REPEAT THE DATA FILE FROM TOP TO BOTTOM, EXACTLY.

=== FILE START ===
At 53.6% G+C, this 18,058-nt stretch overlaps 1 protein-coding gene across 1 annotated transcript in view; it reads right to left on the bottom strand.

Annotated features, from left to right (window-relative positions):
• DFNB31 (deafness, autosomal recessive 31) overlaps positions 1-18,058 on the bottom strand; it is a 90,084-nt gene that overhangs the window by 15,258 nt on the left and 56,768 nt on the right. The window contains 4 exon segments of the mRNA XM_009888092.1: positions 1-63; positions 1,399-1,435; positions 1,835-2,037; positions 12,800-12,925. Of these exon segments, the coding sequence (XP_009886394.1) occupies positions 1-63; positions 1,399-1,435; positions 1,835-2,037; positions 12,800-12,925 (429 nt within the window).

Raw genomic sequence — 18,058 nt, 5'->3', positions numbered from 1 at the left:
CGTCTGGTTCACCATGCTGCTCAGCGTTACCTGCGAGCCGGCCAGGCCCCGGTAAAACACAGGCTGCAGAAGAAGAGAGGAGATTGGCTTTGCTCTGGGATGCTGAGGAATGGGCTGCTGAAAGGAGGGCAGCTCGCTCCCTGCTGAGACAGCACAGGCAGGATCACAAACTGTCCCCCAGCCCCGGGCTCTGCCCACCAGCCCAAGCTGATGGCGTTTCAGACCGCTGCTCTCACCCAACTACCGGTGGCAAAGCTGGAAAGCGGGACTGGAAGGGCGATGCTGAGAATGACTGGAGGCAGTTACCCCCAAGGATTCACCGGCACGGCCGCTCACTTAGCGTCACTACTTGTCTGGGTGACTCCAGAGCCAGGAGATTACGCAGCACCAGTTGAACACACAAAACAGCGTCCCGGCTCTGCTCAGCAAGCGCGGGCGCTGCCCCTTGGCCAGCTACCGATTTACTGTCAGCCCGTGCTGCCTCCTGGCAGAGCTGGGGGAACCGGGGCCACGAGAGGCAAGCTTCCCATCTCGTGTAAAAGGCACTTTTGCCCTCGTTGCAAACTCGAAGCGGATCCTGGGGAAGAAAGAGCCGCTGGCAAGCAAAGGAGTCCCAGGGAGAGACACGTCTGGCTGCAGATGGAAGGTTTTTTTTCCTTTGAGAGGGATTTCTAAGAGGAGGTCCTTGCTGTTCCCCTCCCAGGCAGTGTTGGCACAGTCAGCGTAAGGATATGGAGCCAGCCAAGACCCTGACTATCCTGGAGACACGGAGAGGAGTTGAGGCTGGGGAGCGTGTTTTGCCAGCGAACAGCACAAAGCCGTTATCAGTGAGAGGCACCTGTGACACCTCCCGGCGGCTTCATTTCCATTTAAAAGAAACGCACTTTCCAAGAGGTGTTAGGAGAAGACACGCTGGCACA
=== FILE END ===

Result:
At 53.6% G+C, this 18,058-nt stretch overlaps 1 protein-coding gene across 1 annotated transcript in view; it reads right to left on the bottom strand.

Annotated features, from left to right (window-relative positions):
• DFNB31 (deafness, autosomal recessive 31) overlaps positions 1-18,058 on the bottom strand; it is a 90,084-nt gene that overhangs the window by 15,258 nt on the left and 56,768 nt on the right. The window contains 4 exon segments of the mRNA XM_009888092.1: positions 1-63; positions 1,399-1,435; positions 1,835-2,037; positions 12,800-12,925. Of these exon segments, the coding sequence (XP_009886394.1) occupies positions 1-63; positions 1,399-1,435; positions 1,835-2,037; positions 12,800-12,925 (429 nt within the window).

Raw genomic sequence — 18,058 nt, 5'->3', positions numbered from 1 at the left:
CGTCTGGTTCACCATGCTGCTCAGCGTTACCTGCGAGCCGGCCAGGCCCCGGTAAAACACAGGCTGCAGAAGAAGAGAGGAGATTGGCTTTGCTCTGGGATGCTGAGGAATGGGCTGCTGAAAGGAGGGCAGCTCGCTCCCTGCTGAGACAGCACAGGCAGGATCACAAACTGTCCCCCAGCCCCGGGCTCTGCCCACCAGCCCAAGCTGATGGCGTTTCAGACCGCTGCTCTCACCCAACTACCGGTGGCAAAGCTGGAAAGCGGGACTGGAAGGGCGATGCTGAGAATGACTGGAGGCAGTTACCCCCAAGGATTCACCGGCACGGCCGCTCACTTAGCGTCACTACTTGTCTGGGTGACTCCAGAGCCAGGAGATTACGCAGCACCAGTTGAACACACAAAACAGCGTCCCGGCTCTGCTCAGCAAGCGCGGGCGCTGCCCCTTGGCCAGCTACCGATTTACTGTCAGCCCGTGCTGCCTCCTGGCAGAGCTGGGGGAACCGGGGCCACGAGAGGCAAGCTTCCCATCTCGTGTAAAAGGCACTTTTGCCCTCGTTGCAAACTCGAAGCGGATCCTGGGGAAGAAAGAGCCGCTGGCAAGCAAAGGAGTCCCAGGGAGAGACACGTCTGGCTGCAGATGGAAGGTTTTTTTTCCTTTGAGAGGGATTTCTAAGAGGAGGTCCTTGCTGTTCCCCTCCCAGGCAGTGTTGGCACAGTCAGCGTAAGGATATGGAGCCAGCCAAGACCCTGACTATCCTGGAGACACGGAGAGGAGTTGAGGCTGGGGAGCGTGTTTTGCCAGCGAACAGCACAAAGCCGTTATCAGTGAGAGGCACCTGTGACACCTCCCGGCGGCTTCATTTCCATTTAAAAGAAACGCACTTTCCAAGAGGTGTTAGGAGAAGACACGCTGGCACA